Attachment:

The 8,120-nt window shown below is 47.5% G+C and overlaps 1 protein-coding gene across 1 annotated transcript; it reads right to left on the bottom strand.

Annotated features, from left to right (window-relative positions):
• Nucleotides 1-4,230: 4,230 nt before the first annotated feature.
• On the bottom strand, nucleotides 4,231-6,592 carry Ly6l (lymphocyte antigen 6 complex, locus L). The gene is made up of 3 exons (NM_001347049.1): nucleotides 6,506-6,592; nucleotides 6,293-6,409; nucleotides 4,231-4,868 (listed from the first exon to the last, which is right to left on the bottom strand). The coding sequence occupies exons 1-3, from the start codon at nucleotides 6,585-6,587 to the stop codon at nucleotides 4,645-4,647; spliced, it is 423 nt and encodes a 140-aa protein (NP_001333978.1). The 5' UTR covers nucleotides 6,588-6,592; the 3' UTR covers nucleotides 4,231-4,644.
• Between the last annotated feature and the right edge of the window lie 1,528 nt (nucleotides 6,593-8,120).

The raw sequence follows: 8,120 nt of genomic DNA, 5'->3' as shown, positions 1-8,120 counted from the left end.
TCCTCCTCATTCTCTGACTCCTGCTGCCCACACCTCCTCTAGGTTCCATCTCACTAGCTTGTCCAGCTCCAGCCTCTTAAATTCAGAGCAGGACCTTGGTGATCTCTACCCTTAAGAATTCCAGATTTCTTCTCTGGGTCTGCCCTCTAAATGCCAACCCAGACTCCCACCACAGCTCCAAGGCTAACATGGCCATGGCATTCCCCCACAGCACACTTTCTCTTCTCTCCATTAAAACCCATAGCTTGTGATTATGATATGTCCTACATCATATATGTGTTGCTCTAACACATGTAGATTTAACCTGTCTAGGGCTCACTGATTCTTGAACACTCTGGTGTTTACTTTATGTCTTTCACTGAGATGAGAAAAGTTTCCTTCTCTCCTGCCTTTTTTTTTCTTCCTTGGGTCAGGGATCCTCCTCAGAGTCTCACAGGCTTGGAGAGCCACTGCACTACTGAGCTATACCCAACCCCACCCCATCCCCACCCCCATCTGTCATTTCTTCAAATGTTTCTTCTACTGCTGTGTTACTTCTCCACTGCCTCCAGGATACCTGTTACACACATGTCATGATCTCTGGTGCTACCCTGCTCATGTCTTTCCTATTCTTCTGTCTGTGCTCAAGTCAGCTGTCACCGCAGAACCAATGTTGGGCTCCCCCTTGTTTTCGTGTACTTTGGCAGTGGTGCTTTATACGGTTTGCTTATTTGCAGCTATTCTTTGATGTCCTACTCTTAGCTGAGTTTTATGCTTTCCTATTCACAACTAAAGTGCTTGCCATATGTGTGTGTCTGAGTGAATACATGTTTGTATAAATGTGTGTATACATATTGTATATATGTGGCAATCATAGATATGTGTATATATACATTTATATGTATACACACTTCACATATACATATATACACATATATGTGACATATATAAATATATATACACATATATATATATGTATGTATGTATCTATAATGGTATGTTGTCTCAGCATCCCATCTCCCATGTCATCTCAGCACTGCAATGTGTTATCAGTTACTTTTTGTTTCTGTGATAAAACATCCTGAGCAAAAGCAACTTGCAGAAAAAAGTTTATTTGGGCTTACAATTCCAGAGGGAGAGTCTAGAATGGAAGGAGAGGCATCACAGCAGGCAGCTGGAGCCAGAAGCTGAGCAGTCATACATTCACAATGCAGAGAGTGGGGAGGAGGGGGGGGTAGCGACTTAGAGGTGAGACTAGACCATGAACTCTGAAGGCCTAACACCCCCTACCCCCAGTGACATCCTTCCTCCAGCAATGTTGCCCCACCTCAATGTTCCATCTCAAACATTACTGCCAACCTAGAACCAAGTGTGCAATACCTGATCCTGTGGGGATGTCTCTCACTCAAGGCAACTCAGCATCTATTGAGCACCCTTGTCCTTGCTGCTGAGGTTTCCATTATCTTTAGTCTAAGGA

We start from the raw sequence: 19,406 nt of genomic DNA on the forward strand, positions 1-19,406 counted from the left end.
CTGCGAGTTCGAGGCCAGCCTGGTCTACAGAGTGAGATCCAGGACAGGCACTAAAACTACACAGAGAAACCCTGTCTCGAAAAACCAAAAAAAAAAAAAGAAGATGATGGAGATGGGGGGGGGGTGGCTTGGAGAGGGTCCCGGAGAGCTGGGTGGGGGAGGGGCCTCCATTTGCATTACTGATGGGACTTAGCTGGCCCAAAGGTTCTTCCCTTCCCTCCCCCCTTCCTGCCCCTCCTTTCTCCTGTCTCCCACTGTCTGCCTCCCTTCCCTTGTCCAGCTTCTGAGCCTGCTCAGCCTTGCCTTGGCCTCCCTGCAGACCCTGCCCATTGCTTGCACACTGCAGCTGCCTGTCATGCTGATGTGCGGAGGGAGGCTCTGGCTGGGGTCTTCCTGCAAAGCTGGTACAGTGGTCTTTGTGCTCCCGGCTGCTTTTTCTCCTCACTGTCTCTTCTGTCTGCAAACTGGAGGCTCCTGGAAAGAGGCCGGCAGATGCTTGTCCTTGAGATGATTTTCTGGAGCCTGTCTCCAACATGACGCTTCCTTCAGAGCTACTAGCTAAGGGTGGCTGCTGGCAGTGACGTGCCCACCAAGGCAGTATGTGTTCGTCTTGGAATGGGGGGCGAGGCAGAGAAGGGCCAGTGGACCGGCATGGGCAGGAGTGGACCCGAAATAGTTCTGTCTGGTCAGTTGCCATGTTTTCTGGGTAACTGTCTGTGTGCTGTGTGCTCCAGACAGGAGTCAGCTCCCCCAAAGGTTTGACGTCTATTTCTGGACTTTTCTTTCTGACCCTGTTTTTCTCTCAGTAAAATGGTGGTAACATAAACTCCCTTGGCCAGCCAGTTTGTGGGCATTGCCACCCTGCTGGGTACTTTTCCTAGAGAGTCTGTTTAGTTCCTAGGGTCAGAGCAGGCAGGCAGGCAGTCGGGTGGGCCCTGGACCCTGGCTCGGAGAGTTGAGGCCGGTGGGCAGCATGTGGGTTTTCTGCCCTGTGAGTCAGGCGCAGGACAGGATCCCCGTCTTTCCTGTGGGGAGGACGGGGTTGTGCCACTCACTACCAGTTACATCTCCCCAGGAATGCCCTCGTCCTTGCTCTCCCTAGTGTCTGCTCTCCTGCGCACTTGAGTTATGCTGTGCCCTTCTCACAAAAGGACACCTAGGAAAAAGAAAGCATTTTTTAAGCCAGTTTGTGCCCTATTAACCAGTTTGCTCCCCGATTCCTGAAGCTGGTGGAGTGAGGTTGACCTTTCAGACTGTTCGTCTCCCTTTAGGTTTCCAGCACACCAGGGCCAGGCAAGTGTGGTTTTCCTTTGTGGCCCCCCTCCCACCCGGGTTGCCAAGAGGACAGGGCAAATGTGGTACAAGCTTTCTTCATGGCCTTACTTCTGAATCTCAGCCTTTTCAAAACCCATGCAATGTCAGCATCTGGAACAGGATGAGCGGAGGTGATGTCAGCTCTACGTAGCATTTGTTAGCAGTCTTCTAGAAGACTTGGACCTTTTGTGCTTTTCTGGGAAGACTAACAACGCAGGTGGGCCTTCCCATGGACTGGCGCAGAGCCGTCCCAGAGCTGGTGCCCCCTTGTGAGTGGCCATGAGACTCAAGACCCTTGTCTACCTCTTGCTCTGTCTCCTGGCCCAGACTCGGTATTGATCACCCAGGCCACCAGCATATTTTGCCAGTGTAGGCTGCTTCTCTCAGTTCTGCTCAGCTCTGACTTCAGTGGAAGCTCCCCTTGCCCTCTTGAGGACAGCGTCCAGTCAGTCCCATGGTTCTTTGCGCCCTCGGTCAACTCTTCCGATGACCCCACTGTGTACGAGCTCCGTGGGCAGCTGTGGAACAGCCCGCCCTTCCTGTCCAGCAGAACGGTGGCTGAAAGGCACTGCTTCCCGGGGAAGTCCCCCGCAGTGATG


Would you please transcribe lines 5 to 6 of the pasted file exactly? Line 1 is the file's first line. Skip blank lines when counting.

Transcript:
• Between the last annotated feature and the right edge of the window lie 1,528 nt (nucleotides 6,593-8,120).

The raw sequence follows: 8,120 nt of genomic DNA, 5'->3' as shown, positions 1-8,120 counted from the left end.